The great American election

Denver, Colorado.   The great American election has eluded me as successfully as the great American cuisine.  I just cannot find it in the streets.  What I have seen much of are the ads on TV.  The evening newscasts are full of them, and perhaps to many Americans, these political ads constitute the sum total of democratic discourse in this highly depoliticized society.

It is 2 days before election, but apart from the politicians and their handlers, no one seems interested in what is going to happen on election day.  Here, in Denver, every voter is given a chance to cast his ballot by mail.  He may also come to the office of the election commission within the week before election day and cast his vote. Yet, even with these options, voter turn-out from year to year remains way below 50%.  A small minority gets to decide the fate of the American nation.

Voter apathy is ironically highest during good times.  The turn-out can be lower than 25% for no other reason than that everyone feels contented.  The average American voter thinks of his ballot as a weapon to use only when he is angry or frustrated with the way things are.  He votes when he wants to change the people who run government.  He stays home and ignores elections when he has no reason to complain against government.

The Republicans are aware of this trait.  They are worried that the sound state of the US economy may predispose voters to indiscriminately reward everybody with reelection including the Democrats.  In a move that baffled political analysts, the Republican National Committee recently decided to launch a $10-million aggressive campaign to win unaffiliated voters by zeroing in on the moral failings of President Clinton.  Without going into the details of the sex scandal, the TV ads admonish the voter to vote Republican and not reward Bill Clinton for lying.

Observers are skeptical that the ad will produce the desired result, but they say the Republicans have gone this far to discredit Clinton on the Lewinsky affair that they really have no choice but to use the issue no matter what the consequences.  If the Republicans lose the midterm election, which everyone expects belongs to them, then it can only mean that the voting public was instead punishing them for exploiting what should have remained a private matter.  If they gain a few more seats, then they would take this as a clear vote against Clinton.

But the Republicans may have badly misread public sentiment.  I have not encountered any thoughtful American who is not more angry with the handling of the sex scandal than with the president himself.  The president has committed a terrible lapse in judgment, they would say, but that is a matter between him and his wife.   The consensus is that he has done a very good job as president, and, as far as many Americans are concerned, that is all that really matters.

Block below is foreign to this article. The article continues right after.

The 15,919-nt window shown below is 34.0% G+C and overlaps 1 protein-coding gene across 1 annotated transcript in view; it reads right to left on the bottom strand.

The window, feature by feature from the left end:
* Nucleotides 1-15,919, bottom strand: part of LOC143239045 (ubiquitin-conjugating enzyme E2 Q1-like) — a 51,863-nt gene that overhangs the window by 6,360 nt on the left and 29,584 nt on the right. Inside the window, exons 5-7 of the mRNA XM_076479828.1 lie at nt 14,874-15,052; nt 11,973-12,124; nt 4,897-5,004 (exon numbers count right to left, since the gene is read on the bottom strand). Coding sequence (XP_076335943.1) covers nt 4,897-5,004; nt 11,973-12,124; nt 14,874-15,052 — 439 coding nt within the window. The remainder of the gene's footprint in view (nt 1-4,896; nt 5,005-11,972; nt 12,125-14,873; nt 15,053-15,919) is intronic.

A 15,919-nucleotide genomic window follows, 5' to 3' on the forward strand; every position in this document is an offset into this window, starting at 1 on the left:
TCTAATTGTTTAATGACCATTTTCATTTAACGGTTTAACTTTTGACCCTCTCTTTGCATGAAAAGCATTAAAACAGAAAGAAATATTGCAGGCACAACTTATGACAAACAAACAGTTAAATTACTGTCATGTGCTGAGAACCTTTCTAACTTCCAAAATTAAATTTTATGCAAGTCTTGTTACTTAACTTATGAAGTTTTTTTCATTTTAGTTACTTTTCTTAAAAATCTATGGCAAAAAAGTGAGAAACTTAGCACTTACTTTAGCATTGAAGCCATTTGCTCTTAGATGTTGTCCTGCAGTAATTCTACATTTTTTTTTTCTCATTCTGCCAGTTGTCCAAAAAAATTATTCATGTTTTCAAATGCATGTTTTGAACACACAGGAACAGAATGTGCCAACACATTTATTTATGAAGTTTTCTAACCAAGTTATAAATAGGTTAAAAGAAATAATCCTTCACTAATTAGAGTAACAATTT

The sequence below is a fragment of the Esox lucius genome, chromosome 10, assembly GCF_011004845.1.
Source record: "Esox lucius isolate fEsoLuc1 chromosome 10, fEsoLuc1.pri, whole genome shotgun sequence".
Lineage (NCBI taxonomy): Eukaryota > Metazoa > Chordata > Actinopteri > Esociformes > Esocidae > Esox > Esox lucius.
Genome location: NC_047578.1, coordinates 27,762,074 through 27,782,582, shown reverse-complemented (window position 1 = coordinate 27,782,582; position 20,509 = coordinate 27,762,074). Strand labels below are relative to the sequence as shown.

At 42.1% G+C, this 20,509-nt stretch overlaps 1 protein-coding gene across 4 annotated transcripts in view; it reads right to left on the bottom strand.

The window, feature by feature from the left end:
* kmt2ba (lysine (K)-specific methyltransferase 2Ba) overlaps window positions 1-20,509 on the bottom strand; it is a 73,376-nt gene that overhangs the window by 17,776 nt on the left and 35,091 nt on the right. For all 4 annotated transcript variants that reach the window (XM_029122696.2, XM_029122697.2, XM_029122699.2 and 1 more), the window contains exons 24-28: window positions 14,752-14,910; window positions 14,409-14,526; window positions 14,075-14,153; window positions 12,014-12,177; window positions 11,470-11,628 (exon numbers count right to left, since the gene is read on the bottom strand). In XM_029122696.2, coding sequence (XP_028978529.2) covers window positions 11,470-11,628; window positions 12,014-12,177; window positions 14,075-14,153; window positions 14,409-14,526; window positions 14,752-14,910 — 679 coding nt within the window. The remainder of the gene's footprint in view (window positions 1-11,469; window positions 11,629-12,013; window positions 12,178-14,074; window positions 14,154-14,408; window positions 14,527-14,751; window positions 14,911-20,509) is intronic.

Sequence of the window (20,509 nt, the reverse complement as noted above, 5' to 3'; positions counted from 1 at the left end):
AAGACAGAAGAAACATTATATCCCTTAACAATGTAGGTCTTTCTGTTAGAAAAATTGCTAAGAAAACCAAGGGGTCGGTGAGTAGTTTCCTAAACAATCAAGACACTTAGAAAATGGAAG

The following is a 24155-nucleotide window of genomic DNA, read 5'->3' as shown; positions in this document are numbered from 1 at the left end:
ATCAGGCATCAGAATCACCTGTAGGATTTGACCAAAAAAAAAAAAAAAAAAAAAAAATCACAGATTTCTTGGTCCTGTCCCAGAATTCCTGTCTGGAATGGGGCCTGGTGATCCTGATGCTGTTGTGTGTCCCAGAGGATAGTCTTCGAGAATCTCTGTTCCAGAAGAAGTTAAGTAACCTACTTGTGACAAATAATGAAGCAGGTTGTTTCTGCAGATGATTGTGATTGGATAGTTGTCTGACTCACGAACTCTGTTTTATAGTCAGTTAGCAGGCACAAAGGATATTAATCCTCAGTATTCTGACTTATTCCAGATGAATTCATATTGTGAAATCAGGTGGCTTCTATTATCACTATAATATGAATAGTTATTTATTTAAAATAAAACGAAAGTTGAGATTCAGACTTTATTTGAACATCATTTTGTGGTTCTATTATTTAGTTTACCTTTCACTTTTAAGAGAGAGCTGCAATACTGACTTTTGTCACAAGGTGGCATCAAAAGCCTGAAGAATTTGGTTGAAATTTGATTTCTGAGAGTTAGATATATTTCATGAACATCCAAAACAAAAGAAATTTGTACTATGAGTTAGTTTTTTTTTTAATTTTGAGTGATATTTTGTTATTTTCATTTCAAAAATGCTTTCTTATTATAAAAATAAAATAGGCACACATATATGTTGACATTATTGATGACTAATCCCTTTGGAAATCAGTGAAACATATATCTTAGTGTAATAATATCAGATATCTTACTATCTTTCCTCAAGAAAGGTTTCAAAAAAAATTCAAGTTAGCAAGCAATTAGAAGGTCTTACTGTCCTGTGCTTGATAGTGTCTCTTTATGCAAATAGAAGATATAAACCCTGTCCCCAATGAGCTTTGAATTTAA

This pragmatism is what informs the typical American voter’s attitude towards politics in general.  He has no particular admiration for politicians.  In fact, he distrusts them most of the time.  However, he also expects them to take care of his needs as a citizen – to provide his kids with a good education, solid heath care, and protection against crime – if possible without having to raise taxes.

That is why political advertisements are heavy on such themes. Heroes are extolled for putting more money into schools, health care, and breast cancer research, whereas the villains are reviled for collecting more taxes and proposing more central government intervention in affairs best handled at the local level.  But even these substantive issues can appear so esoteric and complex to the average voter that he would not really remember who is espousing them. Thus, it helps a lot to have a movie actor or celebrity for a friend.

In North Carolina last week, Charlton Heston appeared beside his friend Senator Lauch Faircloth and spoke lengthily about him.  The media reported Heston’s visit and what he said about Faircloth but none of what Faircloth himself said.  Also lending a helping hand to a needy friend was Robert Redford, a recent guest in Denver.   He is supporting the moderate Democratic candidate for Governor Gail Schoettler against the highly-favored conservative Republican Bill Owens.  In his talk before the press, Redford mentioned his personal reasons for supporting the candidacy of Schoettler, including the latter’s advocacy of environmental causes.  The news reports played his soundbites but completely ignored what his candidate had to say.

Personal appearances by big name actors like these are media events that land in the early and late evening news.  But they are not as common or as extensive as those we find in the Philippines.  A politician’s main route to becoming a household name is still television. In this medium, looks are important and soundbites vital.  In Texas, George Bush Jr. is the hands-down winner for governor primarily because of his name and fluency in Spanish.  He is on his way to the top.  His is about the only name being mentioned as possible Republican standard bearer for the 2000 presidential election.

In any event, if American elections were won by looks and soundbites, then it would definitely take a long time before anyone would beat reelectionist Senator Ben Nighthorse-Campbell of Colorado.  The man is a chief of the Cheyenne tribe, is a former Olympic athlete, wears his long hair braided, attends Senate sessions in denims and native Indian garb, and rides a Harley-Davidson.  He is a living icon of the rugged  American West, and no one can beat an icon.


Comments to <>